"I make no apology, Mr. Blake, for the place in which I am receiving you," he said. "It is the only room in the house, at this hour of the day, in which we can feel quite sure of being left undisturbed. Here are my papers ready for you; and here are two books to which we may have occasion to refer, before we have done. Bring your chair to the table, and we shall be able to consult them together."

I drew up to the table; and Ezra Jennings handed me his manuscript notes. They consisted of two large folio leaves of paper. One leaf contained writing which only covered the surface at intervals. The other presented writing, in red and black ink, which completely filled the page from top to bottom. In the irritated state of my curiosity, at that moment, I laid aside the second sheet of paper in despair.

"Have some mercy on me!" I said. "Tell me what I am to expect, before I attempt to read this."

"Willingly, Mr. Blake! Do you mind my asking you one or two more questions?"

"Ask me anything you like!"

He looked at me with the sad smile on his lips, and the kindly interest in his soft brown eyes.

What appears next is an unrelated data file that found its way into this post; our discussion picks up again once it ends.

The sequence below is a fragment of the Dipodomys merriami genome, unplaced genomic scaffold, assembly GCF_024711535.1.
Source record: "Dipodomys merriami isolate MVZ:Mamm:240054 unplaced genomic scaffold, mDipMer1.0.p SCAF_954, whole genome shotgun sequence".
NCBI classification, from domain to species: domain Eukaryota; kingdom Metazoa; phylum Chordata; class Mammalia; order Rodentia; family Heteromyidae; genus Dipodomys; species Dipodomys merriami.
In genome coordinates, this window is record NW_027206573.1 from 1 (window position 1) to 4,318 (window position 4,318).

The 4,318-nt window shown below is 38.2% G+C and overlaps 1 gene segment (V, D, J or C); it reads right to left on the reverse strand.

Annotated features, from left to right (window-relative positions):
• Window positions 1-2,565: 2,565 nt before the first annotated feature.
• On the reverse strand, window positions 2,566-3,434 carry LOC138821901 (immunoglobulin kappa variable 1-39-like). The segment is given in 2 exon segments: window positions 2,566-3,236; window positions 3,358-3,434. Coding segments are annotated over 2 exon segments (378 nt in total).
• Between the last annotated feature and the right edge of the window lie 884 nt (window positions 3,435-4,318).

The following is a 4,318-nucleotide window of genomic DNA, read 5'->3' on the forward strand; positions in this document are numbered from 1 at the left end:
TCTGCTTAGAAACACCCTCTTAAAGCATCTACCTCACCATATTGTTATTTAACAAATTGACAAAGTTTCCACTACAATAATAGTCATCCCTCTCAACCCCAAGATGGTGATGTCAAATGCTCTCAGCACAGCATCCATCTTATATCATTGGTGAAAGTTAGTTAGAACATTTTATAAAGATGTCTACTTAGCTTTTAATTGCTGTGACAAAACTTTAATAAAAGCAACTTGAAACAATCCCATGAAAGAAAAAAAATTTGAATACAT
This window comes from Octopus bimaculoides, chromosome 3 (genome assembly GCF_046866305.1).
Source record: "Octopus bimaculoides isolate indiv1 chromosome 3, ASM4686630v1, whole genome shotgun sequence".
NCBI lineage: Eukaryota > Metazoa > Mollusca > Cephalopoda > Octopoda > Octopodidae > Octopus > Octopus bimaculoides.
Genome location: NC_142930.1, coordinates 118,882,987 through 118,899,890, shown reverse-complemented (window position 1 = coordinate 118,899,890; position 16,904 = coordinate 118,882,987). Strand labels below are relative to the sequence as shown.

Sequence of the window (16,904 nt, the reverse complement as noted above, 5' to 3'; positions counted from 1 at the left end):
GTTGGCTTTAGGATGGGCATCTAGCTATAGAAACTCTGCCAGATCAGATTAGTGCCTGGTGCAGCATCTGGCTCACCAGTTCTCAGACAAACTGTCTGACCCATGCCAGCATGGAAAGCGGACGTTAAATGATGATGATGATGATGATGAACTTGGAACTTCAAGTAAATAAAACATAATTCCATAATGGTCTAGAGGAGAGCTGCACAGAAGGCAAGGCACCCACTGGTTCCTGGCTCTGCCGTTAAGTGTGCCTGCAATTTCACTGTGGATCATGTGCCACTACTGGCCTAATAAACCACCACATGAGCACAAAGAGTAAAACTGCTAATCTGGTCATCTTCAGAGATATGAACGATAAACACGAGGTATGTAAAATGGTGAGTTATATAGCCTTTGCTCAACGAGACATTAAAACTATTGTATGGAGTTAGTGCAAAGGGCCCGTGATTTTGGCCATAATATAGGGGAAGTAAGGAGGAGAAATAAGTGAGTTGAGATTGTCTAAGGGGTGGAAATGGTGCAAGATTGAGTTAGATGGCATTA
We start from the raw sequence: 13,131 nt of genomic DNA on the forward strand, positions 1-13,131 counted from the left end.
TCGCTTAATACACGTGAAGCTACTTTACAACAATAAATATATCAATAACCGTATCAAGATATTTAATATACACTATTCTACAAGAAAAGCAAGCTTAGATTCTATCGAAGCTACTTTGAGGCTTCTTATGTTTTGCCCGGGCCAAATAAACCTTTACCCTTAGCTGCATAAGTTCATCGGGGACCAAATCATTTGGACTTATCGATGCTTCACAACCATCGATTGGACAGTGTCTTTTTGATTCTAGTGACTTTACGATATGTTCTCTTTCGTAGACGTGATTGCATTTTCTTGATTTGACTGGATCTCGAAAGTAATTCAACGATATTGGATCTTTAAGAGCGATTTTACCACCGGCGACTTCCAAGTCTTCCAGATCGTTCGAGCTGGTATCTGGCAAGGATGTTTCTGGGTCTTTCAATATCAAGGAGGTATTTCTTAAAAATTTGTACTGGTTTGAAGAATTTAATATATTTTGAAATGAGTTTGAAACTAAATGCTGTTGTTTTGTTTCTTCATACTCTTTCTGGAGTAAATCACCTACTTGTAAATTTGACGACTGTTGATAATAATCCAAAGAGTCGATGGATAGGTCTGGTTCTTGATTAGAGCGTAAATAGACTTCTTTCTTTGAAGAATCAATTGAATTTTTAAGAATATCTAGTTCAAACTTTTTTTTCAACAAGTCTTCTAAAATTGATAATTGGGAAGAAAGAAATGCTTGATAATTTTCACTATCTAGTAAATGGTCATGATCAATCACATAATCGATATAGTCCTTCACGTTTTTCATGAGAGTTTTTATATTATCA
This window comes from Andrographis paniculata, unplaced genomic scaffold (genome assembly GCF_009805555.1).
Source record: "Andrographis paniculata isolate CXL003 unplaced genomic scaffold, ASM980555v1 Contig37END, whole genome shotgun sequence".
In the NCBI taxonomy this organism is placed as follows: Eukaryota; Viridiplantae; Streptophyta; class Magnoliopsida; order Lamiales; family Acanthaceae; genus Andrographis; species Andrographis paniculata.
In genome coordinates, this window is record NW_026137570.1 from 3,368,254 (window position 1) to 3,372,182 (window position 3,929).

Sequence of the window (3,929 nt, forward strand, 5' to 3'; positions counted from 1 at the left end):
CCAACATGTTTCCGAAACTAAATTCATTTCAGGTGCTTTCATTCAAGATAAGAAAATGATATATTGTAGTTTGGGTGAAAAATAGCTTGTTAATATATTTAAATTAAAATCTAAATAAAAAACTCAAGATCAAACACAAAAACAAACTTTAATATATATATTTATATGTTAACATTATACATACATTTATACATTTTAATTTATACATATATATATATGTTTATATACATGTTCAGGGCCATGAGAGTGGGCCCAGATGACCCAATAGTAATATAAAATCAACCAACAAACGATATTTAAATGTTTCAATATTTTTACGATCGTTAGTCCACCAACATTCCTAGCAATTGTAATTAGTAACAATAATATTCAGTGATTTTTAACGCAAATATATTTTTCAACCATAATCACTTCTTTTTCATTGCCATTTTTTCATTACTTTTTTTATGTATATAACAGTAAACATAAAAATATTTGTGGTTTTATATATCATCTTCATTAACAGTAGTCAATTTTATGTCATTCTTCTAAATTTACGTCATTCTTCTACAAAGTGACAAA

"You have already told me," he said, "that you have never - to your knowledge - tasted opium in your life."

"To my knowledge," I repeated.

"You will understand directly why I speak with that reservation. Let us go on. You are not aware of ever having taken opium. At this time, last year, you were suffering from nervous irritation, and you slept wretchedly at night. On the night of the birthday, however, there was an exception to the rule - you slept soundly. Am I right, so far?"

"Quite right!"

"Can you assign any cause for the nervous suffering, and your want of sleep?"

"I can assign no cause. Old Betteredge made a guess at the cause, I remember. But that is hardly worth mentioning."

"Pardon me. Anything is worth mentioning in such a case as this. Betteredge attributed your sleeplessness to something. To what?"

"To my leaving off smoking."

"Had you been an habitual smoker?"